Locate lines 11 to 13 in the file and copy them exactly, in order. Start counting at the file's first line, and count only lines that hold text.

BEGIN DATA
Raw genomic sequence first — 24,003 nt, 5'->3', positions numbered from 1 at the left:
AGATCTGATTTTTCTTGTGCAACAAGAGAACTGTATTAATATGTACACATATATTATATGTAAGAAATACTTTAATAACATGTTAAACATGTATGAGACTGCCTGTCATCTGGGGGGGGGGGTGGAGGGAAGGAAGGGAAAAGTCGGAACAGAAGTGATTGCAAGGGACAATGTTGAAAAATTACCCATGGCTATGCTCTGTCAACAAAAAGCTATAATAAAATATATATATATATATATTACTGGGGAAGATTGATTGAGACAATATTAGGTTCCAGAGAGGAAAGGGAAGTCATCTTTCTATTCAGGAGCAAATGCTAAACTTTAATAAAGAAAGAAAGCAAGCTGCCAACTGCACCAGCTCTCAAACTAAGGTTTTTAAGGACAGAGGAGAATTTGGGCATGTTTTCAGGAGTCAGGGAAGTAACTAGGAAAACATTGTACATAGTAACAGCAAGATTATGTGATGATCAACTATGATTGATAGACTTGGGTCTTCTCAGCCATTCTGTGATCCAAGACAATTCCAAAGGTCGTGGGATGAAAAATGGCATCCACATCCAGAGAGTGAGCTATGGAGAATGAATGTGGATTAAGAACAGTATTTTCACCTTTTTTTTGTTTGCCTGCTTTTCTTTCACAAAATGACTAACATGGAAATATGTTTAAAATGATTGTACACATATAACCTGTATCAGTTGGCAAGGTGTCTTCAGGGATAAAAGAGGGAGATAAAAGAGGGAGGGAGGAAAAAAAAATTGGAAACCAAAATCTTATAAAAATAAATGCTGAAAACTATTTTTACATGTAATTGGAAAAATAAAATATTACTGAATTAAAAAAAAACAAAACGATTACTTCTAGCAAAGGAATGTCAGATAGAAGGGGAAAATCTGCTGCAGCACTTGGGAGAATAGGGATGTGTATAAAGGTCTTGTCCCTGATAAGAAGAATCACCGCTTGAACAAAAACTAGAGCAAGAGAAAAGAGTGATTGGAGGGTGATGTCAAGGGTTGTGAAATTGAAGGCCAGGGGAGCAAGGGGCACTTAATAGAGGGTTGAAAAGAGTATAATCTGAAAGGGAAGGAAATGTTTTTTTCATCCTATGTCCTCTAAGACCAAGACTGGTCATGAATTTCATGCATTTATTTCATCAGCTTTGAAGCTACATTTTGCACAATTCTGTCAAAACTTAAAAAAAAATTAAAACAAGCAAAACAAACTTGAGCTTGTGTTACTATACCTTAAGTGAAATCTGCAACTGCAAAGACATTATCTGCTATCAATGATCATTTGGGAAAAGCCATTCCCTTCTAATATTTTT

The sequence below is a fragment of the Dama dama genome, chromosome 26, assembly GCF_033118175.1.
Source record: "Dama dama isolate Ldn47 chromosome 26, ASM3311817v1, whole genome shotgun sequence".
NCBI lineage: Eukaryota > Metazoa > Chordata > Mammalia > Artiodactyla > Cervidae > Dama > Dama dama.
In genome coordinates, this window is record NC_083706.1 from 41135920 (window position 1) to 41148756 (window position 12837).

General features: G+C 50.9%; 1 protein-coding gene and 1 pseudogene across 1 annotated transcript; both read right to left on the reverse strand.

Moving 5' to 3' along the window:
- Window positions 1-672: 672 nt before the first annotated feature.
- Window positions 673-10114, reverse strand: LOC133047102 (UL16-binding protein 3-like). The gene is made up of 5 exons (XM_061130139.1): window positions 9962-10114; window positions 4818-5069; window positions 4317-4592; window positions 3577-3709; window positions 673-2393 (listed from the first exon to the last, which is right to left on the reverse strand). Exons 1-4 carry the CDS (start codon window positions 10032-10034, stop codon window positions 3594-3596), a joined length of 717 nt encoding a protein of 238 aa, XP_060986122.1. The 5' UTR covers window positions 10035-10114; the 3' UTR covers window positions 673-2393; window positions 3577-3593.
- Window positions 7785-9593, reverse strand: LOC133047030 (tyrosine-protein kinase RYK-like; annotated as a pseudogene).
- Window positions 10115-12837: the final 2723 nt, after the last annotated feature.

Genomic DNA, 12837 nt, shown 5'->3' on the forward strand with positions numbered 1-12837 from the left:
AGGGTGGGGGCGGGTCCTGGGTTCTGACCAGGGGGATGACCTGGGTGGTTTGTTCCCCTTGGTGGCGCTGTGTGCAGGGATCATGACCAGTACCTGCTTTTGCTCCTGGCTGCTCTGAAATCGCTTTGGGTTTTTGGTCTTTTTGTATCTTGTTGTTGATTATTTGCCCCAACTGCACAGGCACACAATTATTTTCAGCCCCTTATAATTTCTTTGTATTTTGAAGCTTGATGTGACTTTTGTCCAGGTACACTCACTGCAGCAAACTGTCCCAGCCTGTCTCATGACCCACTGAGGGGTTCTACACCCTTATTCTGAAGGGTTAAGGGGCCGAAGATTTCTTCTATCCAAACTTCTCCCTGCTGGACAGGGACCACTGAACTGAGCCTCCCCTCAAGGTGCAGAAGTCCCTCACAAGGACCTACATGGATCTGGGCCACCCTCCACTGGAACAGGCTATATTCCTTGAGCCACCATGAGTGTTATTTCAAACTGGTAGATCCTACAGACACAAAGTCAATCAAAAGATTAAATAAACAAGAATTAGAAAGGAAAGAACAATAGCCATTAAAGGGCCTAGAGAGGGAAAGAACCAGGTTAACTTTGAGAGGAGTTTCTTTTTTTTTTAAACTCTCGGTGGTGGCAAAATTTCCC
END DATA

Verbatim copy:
- Window positions 7785-9593, reverse strand: LOC133047030 (tyrosine-protein kinase RYK-like; annotated as a pseudogene).
- Window positions 10115-12837: the final 2723 nt, after the last annotated feature.

Genomic DNA, 12837 nt, shown 5'->3' on the forward strand with positions numbered 1-12837 from the left: